Normally when thinking of artificial neural networks (ANNs), the mind's eye explodes with predictably trippy images of puppyslugs and other computer-generated mutants originating from Google's so-called Inceptionism program. But a new app from Disk Cactus called AI•Scry is a great example of the other applications for ANNs in our every day life. It uses your camera to look at normal objects, then uses a database of images to guess what it's looking at. This is similar to the tech Google's DeepMind program AlphaGO used to beat champion Go player Lee Se-dol at the ancient Chinese board game, but rather than plotting out Go strategies, it guesses whether that's a cup of coffee sitting on your desk, or a cat sitting in a bowl.
Because Disk Cactus is a zany company—you might remember their very necessary invention, the Emoji Keyboard—AI•Scry includes an "Attention Aperture" slider which messes with the AI's guesses. The app describes itself as a "remote viewing application powered by an alien psyche," and that alienness shows with the slider, which can take a tree from "tree with green leaves" to "black kits and grime and grime attached in a cross is picnic white and pink green patch capped by a bear."
Add to this the fact that all neural networks are inherently biased by the information relevent to their creators, and AI•Scry can pop out some absurd results. On this topic, co-founder Tara Shi tells The Creators Project, “The image database that our neural net is trained on, Microsoft COCO, specifically features objects that a 4-year-old could recognise. As a result, it sees a lot of dogs, donuts, bananas, and cell phones in weird places.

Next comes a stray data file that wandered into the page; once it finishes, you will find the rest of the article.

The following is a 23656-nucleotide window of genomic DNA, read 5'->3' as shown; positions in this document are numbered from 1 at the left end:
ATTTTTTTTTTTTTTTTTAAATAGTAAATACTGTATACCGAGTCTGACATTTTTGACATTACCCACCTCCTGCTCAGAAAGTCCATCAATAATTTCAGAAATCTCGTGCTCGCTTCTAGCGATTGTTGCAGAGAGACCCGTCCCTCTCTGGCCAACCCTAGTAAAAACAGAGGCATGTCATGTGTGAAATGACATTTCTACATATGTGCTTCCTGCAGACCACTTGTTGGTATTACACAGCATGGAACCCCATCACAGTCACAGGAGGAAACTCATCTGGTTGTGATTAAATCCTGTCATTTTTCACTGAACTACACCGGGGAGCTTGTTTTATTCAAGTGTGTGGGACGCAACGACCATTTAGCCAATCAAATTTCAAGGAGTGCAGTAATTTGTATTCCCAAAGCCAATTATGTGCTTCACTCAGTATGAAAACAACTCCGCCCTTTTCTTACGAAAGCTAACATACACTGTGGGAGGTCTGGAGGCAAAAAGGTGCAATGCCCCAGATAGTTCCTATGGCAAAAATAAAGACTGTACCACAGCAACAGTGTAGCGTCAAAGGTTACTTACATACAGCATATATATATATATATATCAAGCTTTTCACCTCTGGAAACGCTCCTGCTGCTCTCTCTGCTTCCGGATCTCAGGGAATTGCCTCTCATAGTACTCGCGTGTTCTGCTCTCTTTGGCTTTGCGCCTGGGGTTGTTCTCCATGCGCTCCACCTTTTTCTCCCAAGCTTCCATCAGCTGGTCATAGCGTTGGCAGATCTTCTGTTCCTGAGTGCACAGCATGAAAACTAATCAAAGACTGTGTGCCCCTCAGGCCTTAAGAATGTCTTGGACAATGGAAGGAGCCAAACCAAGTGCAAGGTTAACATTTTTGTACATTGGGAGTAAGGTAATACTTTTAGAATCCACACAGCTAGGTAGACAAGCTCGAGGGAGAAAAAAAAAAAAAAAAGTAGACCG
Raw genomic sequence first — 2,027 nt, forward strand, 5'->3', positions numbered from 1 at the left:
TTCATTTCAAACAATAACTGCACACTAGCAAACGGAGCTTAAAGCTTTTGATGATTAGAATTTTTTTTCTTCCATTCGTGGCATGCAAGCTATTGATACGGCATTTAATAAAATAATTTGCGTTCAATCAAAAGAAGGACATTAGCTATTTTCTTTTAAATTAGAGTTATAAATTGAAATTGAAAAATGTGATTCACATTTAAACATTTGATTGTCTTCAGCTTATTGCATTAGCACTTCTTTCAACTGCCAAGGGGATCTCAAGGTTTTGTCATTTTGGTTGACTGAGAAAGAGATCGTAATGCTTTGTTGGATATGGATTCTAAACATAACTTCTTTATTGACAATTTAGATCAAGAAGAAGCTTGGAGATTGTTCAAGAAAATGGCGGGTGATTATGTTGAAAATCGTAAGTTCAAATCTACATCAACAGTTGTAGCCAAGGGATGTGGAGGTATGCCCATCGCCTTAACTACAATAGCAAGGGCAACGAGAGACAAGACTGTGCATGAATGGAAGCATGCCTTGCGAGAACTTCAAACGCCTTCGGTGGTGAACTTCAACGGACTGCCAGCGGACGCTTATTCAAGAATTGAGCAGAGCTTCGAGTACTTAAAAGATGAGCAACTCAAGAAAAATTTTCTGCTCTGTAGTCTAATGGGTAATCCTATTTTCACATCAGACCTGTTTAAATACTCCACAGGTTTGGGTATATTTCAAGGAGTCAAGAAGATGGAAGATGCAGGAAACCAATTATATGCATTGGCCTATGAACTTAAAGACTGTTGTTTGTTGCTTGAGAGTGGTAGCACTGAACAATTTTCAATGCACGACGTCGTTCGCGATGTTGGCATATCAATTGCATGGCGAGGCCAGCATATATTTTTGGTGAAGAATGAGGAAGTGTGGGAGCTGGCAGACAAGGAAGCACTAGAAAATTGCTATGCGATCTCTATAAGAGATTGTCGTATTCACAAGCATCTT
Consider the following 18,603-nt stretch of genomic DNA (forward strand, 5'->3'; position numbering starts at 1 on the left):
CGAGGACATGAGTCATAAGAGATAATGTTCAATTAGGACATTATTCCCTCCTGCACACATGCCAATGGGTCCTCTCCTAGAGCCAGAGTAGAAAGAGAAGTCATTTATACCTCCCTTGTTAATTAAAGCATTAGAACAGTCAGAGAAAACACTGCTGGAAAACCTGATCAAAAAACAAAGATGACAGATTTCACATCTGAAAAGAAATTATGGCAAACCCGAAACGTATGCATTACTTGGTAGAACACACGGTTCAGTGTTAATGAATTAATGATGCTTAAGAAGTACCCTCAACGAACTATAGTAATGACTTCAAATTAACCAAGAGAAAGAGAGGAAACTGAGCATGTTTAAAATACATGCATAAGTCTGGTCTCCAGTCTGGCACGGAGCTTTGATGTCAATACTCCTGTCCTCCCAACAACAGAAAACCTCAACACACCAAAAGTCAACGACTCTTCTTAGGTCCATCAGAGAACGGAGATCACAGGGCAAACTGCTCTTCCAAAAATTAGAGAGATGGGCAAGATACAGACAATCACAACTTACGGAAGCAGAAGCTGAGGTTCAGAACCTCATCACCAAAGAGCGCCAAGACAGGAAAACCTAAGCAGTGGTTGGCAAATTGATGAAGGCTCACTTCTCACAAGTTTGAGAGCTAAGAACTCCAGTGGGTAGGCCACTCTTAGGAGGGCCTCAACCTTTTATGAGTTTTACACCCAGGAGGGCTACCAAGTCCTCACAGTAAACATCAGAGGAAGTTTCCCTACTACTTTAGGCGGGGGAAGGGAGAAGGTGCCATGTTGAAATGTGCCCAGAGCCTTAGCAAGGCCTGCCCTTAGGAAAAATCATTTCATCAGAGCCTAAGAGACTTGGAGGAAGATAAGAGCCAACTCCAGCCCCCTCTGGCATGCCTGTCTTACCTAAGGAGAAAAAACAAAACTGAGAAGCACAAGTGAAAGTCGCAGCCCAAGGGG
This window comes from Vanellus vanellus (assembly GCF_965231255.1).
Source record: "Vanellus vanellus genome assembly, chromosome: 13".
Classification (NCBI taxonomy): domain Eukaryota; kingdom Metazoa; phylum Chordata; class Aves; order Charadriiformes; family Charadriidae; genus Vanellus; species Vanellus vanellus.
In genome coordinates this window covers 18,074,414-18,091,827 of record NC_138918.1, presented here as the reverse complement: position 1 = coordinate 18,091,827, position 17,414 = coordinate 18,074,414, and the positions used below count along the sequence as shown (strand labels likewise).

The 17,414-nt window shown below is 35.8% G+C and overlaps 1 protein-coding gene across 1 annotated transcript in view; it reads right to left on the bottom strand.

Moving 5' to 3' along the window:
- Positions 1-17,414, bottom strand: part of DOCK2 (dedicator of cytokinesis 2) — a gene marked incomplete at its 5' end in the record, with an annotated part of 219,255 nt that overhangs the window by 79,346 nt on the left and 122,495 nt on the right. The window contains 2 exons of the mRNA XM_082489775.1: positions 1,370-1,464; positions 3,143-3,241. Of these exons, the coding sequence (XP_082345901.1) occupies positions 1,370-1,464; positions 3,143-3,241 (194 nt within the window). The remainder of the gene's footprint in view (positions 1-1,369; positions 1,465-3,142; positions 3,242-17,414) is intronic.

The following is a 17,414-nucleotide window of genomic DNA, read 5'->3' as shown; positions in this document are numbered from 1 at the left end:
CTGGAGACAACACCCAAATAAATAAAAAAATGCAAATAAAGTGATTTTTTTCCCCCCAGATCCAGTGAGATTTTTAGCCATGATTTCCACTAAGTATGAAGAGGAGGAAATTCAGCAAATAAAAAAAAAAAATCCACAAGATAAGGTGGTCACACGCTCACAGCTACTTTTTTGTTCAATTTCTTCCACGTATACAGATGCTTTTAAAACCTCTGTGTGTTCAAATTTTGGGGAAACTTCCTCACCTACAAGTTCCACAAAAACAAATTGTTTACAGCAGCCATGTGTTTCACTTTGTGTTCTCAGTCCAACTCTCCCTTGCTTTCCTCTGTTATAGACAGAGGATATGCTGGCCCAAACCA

While some may argue that this technology is just in its infancy and it will get better over time, no amount of technological development will overcome the social biases instilled in a system by its designers. The machine can only generalise from what its long chain of human trainers know and think about the world. AI•Scry is surprisingly accurate in a typical Western-style kitchen, for example, but would fall to pieces as an intelligence tool in the African Savannah.” The point of the conceptual app is to familiarise people with the technology of artificial neural networks, because they'll likely run the world soon—which might not be a bad thing.
We tested AI•Scry on a bunch of stuff around our office, and here's what it came up with.